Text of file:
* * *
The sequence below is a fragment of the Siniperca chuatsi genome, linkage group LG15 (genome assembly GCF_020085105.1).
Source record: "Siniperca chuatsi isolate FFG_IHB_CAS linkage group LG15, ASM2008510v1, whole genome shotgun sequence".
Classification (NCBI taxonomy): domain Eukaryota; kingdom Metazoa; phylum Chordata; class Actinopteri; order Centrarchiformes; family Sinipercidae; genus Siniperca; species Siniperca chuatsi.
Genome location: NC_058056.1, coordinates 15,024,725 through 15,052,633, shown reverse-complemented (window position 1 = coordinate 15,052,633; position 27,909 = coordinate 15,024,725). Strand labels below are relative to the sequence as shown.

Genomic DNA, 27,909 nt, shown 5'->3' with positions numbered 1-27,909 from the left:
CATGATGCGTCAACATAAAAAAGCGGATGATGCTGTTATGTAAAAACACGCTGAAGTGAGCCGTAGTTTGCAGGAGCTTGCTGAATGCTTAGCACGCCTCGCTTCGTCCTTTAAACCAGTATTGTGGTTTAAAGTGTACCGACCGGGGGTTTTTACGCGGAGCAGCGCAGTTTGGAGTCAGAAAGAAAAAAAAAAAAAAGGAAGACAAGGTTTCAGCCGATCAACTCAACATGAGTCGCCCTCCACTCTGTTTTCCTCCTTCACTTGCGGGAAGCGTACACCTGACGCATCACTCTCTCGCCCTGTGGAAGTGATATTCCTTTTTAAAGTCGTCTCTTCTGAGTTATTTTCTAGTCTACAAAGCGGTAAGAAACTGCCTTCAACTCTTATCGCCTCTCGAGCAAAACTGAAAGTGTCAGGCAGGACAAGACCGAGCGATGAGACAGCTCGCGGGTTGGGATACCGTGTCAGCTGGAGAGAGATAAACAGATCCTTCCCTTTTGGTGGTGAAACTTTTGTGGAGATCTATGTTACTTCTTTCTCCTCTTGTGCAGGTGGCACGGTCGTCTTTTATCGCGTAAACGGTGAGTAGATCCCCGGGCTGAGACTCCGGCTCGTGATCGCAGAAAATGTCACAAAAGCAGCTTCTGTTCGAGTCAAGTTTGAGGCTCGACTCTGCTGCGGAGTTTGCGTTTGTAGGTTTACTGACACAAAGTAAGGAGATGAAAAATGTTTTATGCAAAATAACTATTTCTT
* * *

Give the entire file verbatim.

The sequence below is a fragment of the Siniperca chuatsi genome, linkage group LG15 (genome assembly GCF_020085105.1).
Source record: "Siniperca chuatsi isolate FFG_IHB_CAS linkage group LG15, ASM2008510v1, whole genome shotgun sequence".
Classification (NCBI taxonomy): domain Eukaryota; kingdom Metazoa; phylum Chordata; class Actinopteri; order Centrarchiformes; family Sinipercidae; genus Siniperca; species Siniperca chuatsi.
Genome location: NC_058056.1, coordinates 15,024,725 through 15,052,633, shown reverse-complemented (window position 1 = coordinate 15,052,633; position 27,909 = coordinate 15,024,725). Strand labels below are relative to the sequence as shown.

Genomic DNA, 27,909 nt, shown 5'->3' with positions numbered 1-27,909 from the left:
CATGATGCGTCAACATAAAAAAGCGGATGATGCTGTTATGTAAAAACACGCTGAAGTGAGCCGTAGTTTGCAGGAGCTTGCTGAATGCTTAGCACGCCTCGCTTCGTCCTTTAAACCAGTATTGTGGTTTAAAGTGTACCGACCGGGGGTTTTTACGCGGAGCAGCGCAGTTTGGAGTCAGAAAGAAAAAAAAAAAAAAGGAAGACAAGGTTTCAGCCGATCAACTCAACATGAGTCGCCCTCCACTCTGTTTTCCTCCTTCACTTGCGGGAAGCGTACACCTGACGCATCACTCTCTCGCCCTGTGGAAGTGATATTCCTTTTTAAAGTCGTCTCTTCTGAGTTATTTTCTAGTCTACAAAGCGGTAAGAAACTGCCTTCAACTCTTATCGCCTCTCGAGCAAAACTGAAAGTGTCAGGCAGGACAAGACCGAGCGATGAGACAGCTCGCGGGTTGGGATACCGTGTCAGCTGGAGAGAGATAAACAGATCCTTCCCTTTTGGTGGTGAAACTTTTGTGGAGATCTATGTTACTTCTTTCTCCTCTTGTGCAGGTGGCACGGTCGTCTTTTATCGCGTAAACGGTGAGTAGATCCCCGGGCTGAGACTCCGGCTCGTGATCGCAGAAAATGTCACAAAAGCAGCTTCTGTTCGAGTCAAGTTTGAGGCTCGACTCTGCTGCGGAGTTTGCGTTTGTAGGTTTACTGACACAAAGTAAGGAGATGAAAAATGTTTTATGCAAAATAACTATTTCTT